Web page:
Minimising climate impact of the PVC industry through reducing energy and raw material consumption is one of the key challenges agreed as part of the 10 year commitment of VinylPlus. How to concretely achieve these goals is still being discussed but there seem to be already a clear agreement that the process will go beyond manufacturing. 

For example, the energy savings advantages of PVC applications can be a great asset in the building and construction sector. As explained by Dan Staniaszek from the Buildings Performance Institute Europe (BPIE), “typically, new buildings could have up to 70 percent better energy performance. In light of the ambitious targets set by the EU for all new buildings to be ‘nearly-zero energy’ by 2020, PVC is well suited to play an important role in the near future. The same can be said for renovations.” As indicated by Staniaszek, it is important to work on removing the existing barriers and create incentives to improve the energy performance of existing buildings.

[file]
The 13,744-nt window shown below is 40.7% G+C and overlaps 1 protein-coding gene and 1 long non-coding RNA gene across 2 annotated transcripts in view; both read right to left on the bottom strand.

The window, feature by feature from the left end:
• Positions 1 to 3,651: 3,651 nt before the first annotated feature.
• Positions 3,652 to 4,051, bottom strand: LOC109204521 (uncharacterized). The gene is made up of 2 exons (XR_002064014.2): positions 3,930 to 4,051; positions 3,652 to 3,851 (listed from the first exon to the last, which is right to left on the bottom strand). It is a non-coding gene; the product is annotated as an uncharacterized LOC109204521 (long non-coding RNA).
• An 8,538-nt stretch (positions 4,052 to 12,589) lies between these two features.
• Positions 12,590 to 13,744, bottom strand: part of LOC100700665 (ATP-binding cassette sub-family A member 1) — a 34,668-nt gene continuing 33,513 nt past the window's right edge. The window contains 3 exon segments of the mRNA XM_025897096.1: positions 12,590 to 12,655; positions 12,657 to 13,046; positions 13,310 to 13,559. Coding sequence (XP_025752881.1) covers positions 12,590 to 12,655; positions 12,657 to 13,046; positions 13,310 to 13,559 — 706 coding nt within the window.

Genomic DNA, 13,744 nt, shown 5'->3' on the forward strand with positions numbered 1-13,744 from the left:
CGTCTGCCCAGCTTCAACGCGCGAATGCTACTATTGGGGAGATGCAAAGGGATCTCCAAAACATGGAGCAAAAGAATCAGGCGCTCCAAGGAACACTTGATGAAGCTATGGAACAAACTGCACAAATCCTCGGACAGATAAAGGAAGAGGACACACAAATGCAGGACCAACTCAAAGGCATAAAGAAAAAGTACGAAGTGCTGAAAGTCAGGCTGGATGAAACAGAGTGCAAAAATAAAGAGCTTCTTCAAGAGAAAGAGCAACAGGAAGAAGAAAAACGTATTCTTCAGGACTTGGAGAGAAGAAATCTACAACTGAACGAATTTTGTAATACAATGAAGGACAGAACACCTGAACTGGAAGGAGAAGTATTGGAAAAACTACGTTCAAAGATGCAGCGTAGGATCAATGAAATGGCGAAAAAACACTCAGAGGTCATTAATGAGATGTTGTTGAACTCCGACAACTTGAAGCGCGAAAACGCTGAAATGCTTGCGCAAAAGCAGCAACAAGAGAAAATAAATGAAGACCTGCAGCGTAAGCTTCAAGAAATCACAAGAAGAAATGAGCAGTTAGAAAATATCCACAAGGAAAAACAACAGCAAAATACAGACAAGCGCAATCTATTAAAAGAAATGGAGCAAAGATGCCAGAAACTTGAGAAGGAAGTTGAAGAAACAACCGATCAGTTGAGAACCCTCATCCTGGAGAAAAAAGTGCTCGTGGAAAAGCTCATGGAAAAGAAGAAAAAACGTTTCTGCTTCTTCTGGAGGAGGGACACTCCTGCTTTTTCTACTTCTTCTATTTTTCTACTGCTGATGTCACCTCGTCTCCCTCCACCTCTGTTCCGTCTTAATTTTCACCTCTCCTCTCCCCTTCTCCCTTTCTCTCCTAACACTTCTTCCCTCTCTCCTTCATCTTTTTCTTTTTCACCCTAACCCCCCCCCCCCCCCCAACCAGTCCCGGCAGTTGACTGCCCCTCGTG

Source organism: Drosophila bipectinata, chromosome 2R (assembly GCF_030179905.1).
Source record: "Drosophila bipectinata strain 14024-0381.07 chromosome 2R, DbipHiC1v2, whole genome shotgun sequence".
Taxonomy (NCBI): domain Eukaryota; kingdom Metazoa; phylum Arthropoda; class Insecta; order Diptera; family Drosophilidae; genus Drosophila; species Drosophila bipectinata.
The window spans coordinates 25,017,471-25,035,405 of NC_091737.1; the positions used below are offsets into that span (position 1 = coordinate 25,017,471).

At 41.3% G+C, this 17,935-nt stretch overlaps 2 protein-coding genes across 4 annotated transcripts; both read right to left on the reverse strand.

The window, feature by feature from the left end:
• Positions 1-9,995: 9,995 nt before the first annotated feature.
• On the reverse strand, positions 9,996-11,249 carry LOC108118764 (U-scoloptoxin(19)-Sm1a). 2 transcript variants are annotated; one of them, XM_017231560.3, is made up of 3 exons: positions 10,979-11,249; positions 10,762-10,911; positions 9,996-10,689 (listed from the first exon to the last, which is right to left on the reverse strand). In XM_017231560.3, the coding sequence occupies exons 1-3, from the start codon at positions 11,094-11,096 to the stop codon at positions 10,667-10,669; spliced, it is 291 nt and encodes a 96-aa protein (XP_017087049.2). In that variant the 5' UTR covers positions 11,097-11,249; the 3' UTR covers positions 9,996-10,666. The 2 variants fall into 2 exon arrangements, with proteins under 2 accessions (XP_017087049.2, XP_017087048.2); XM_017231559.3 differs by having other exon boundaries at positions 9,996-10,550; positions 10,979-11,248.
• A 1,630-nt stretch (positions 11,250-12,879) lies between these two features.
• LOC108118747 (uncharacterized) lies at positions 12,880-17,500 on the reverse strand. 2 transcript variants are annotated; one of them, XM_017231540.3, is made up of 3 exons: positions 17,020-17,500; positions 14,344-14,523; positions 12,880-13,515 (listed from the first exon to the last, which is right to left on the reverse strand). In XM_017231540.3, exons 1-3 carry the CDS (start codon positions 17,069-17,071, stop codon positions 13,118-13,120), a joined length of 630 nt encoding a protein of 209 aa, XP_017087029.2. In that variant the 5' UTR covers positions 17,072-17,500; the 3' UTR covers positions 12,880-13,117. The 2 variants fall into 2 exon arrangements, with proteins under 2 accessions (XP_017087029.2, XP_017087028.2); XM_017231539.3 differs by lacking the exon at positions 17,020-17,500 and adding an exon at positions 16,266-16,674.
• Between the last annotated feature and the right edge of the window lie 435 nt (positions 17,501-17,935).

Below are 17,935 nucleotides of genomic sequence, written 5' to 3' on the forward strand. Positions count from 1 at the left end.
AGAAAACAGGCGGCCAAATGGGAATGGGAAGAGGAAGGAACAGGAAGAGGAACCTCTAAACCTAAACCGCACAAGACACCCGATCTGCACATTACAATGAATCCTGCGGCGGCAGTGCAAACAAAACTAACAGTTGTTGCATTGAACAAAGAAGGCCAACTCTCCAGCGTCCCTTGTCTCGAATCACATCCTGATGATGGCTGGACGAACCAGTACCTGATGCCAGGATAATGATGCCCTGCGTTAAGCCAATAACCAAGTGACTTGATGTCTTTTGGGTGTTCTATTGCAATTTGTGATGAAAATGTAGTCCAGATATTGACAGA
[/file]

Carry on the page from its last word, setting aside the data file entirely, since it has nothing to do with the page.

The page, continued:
Regarding the current climate change policy in the EU, Marteen Neelis from Ecofys explained that “it is important to start preparing for what’s going to happen after 2020, the PVC sectors needs to be proactive.” Currently, he explained that prices for CO2 allowances on the Emissions Trading Scheme (ETS) are quite low but “could go up quickly.” There is a lot of uncertainty and especially for such a sector that relies heavily on electricity and fuel prices. Similar schemes are also being developed around the world in places like China, Australia or California. 

According to Neelis, “the manufacturing industry is needed. Not only for growth and job creation but also to make sustainability happen”. In his opinion, the PVC industry should focus on innovation and try to develop breakthrough technologies which can achieve drastic CO2 reductions.  

Lars Josefsson, Chairman of the PVC Forum Sweden presented the innovative R&D work being done in his country to combine chemistry and forestry in a sustainable way. As he explained, both sectors have “common goals and targets.” It was only logical to pair PVC, which is looking for new bio-based energy feedstock, and the forestry sector, which is looking for new markets now that the use of pulp for paper production is decreasing. Currently, they are working on a pilot plant to generate ethylene from tree-based ethanol.  “Chemistry is not the problem, chemistry is the solution,” said Josefsson